GOING BEYOND FLOPPY DISKS Verbatim explores media for data storage


CHARLOTTE, N.C. -- Back in the old days, like 1990, Verbatim Corp. pumped out 500 million floppy disks a year.

And nothing but floppy disks.

Today, Charlotte-based Verbatim also has makes optical disks and tapes that store information, establishing itself as a big player in all aspects of the data-storage industry.

If a company or business wants to store computer information on any type of medium, Verbatim will have a product to do it.

President Nicky Hartery gives an indication of what the new strategy will do for Verbatim: "In five years, we should be close to $1 billion in sales."

That's fivefold growth. Standard & Poor's estimates Verbatim's 1991 sales at $200 million. Verbtim, a privately held company, does not release exact sales figures.

"Verbatim is certainly a respectable, major player," said Robert Abraham, vice president of Freeman Associates, a computer consultant in Santa Barbara, Calif. "If you look at the breadth of their product line, they're strong just about everywhere."

Computer information storage comes in three forms. Each form has several sizes and advantages:

* Floppy disks. Any PC user is familiar with disks. They're easy to handle, durable and relatively inexpensive.

* Tape. Science-fiction movies of the 1960s showed big computers with tape reels at least a foot across. Those reels still are around, but small tape units -- similar to cassette recordings -- store data, too. Tape is reliable but slow.

* Optical disks -- Just as a compact disk holds a recording, an optical disk holds information. A 3 1/2 -inch optical disk holds as many as 44,000 pages of text. That's 88 times more than a traditional floppy disk. Optical disks are relatively new, so their market still is undefined.

Verbatim realized it was time to redefine its destiny in 1988. The company was motivated, in part, by the cutthroat floppy disk business.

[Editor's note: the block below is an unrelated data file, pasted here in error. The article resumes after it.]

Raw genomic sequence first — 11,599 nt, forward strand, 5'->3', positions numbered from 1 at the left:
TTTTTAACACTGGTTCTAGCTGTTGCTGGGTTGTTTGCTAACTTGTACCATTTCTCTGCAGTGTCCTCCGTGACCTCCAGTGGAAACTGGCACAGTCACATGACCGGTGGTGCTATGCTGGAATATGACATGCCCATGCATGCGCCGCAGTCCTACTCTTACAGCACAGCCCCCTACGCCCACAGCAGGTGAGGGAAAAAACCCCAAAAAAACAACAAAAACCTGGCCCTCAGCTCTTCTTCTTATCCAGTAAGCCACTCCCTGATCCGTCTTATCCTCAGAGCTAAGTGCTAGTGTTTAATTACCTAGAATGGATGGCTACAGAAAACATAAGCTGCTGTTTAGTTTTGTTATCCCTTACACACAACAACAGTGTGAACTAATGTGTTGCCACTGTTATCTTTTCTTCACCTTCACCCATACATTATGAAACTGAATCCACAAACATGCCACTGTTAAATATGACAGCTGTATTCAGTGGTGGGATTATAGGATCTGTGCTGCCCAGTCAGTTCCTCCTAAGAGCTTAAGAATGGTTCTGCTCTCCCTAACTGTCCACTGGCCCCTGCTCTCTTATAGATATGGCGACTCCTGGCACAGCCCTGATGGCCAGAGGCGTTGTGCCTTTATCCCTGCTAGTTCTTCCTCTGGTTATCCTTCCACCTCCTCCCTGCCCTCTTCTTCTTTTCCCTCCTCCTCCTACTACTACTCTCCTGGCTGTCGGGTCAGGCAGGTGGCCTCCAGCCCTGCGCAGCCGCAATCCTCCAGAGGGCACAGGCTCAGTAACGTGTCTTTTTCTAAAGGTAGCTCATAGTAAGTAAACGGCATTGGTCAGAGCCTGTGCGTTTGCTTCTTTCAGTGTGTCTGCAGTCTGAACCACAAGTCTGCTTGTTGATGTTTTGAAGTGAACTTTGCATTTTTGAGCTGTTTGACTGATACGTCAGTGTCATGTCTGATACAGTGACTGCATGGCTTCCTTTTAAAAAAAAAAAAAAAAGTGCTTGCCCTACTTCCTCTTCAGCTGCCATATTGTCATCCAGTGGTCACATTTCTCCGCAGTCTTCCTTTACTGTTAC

"As a one-product company, survival would be difficult," said Mark Welland, vice president for sales and marketing. "We've gotten ourselves in products that would ensure our survival."

"In the mid-'80s, there were over 60 brands of floppy disks," he added. "Today, there are four leaders."

Verbatim is one of them, along with 3M, Sony and Hitachi Maxell.

Good timing helped Verbatim as it looked for ways to expand its market.

Its owner, Eastman Kodak, put the Charlotte subsidiary up for sale in 1989 because it didn't fit Kodak's core business. In March 1990, Mitsubishi Kasei Corp. bought Verbatim so it could expand its U.S. manufacturing capacity.

In November 1991, Verbatim bought a North Carolina plant to manufacture the optical disks. Two months ago, Verbatim rounded its product line by buying Carlisle Memory Product Groups Inc., a big tape maker.

The potential market for all Verbatim products today is $2.5 billion, Mr. Hartery said. In three years, he estimated it will be $4.1 billion.

What's beyond 1995, Mr. Hartery can only guess.

"We'll continue to define our market," he said. "Five years is measurable. Beyond that is Star Wars. We do think there's a major opportunity in pocket computers. We think they will be tremendously big in the latter half of the 1990s."

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